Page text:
You can get married anywhere - from the top of a mountain, your favorite museum, or your dad's backyard - but not every location is going to give you what you're looking for.  Some of my favorite venues in Raleigh and Durham are at the top of my list for reasons that have nothing to do with the altar.


Choosing a wedding venue is most likely the biggest decision when planning a wedding - it'll make the biggest impact on your day, and will probably be one of the larger expenses eating-up your budget.  One of the most important pieces of advice I've ever seen has been to break-down the cost of each option - what do they include, what vendors are you obligated to use with that venue and what do THEY cost, etc.  For example, a lot of venues include catering, rentals, and sometimes even decor.  If your venue does not include those needs, put together estimates for those specifics to understand the full cost of using the venue.  

Assuming the venue falls within your budget, think about other logistics - what is the venue's capacity and how does that align with your guest list?  Is the venue available on your wedding date, and if not, do you have any flexibility with that?  Some venues offer availability (and discounts) on Thursdays, Fridays and Sundays.  If you're looking for more options and open to getting creative with your wedding date, something you might ask about.


Some folks might have their heart set on a specific venue - something they've been dreaming about for years and years - but a lot of people get engaged and start from square one.  You can get married anywhere - so why not make it epic.  An open field in the country, in an airplane hangar, on top of a mountain, or in front of a waterfall?  I have a saying their "I Do's" this summer on a swinging bridge.  What about a ranch in the dessert, or on a rooftop helipad downtown?  Many brides are looking for unique locations these days, meaning more and more non-traditional locations are open to becoming wedding venues.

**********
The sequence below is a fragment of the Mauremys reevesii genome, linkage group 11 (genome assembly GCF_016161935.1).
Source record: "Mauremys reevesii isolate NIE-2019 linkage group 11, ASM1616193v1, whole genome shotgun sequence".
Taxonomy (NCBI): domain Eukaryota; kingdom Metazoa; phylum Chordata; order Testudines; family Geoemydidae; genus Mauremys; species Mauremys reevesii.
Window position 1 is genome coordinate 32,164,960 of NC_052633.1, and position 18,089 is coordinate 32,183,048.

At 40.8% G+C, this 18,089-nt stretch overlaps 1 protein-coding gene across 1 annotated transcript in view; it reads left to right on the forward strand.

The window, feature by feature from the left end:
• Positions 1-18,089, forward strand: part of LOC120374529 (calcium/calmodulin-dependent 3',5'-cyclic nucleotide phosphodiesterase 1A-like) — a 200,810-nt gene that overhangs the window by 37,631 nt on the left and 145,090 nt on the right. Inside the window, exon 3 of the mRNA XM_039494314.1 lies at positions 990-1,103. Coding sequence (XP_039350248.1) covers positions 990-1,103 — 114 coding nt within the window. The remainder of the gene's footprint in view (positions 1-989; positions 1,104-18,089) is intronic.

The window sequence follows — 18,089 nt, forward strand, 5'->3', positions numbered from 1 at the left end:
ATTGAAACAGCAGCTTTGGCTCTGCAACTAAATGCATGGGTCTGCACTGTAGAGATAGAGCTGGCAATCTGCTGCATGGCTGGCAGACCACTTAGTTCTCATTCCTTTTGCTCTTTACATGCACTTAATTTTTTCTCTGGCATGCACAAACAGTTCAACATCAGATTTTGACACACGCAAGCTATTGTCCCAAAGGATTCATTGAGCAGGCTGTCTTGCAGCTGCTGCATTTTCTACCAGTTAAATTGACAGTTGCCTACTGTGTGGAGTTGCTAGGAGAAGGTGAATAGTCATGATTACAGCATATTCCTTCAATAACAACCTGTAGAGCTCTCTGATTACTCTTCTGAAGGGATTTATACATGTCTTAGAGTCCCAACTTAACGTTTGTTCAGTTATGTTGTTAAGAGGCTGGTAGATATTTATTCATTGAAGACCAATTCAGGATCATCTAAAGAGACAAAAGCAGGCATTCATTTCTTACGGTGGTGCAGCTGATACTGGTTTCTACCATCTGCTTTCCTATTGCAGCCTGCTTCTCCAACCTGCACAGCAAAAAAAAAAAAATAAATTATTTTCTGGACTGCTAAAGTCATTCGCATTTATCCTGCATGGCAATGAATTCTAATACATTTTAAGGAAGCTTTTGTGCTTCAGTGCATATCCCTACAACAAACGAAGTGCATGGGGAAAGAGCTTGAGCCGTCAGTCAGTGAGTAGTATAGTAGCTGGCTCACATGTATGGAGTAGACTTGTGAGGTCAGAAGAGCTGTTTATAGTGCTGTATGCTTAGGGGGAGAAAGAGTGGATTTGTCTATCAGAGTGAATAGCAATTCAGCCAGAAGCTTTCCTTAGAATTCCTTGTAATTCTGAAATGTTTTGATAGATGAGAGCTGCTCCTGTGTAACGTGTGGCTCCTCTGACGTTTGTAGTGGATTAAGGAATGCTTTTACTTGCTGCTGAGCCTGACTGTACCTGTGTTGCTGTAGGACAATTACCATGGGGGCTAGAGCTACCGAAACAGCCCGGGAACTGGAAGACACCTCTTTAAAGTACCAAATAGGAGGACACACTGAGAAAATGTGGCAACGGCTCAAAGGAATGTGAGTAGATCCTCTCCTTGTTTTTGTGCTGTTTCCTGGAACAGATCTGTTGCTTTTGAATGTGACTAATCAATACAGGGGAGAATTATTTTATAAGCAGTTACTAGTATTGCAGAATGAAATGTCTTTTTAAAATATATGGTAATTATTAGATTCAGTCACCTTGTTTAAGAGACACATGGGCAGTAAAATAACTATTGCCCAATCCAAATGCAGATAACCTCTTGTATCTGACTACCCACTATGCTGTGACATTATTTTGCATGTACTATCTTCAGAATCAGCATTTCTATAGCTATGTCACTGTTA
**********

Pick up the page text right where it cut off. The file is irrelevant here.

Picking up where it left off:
Furthermore, your vendors will eat it up.  The more unique the venue, the more tempting it is to be involved!  And who doesn't want to be the ONLY bride to get married at _____ ? 

Have a back-up plan

I once photographed a wedding at the top of a mountain in Virginia.  The views were insane - everything you're picturing - and the couple had constructed an altar, with plans of standing in front of these epic views to say their vows.  They planned for everything - they had transportation to drive all of their guests from a hotel up to the top of the mountain, had refreshments with them, etc.  When we got to the top, we were in the middle of a misty cloud - almost no visibility, light rain, and freezing cold (in the middle of the summer).  The wind was so loud guests could barely hear each other, let alone the bride and groom, and the visibility was so low we couldn't make it all the way up to where they'd hoped.  They improvised and used the vans to block the wind while their guests watched the ceremony in windbreakers and blankets, and the cloud made it so white and serene they ended-up being some of my favorite photos.  The point is, it turned-out almost nothing like they'd imagined.  

If you're planning on an outdoor wedding (which I would love to be there for!), what is your plan B?  Tents or an indoor location are fine, just make sure you have them.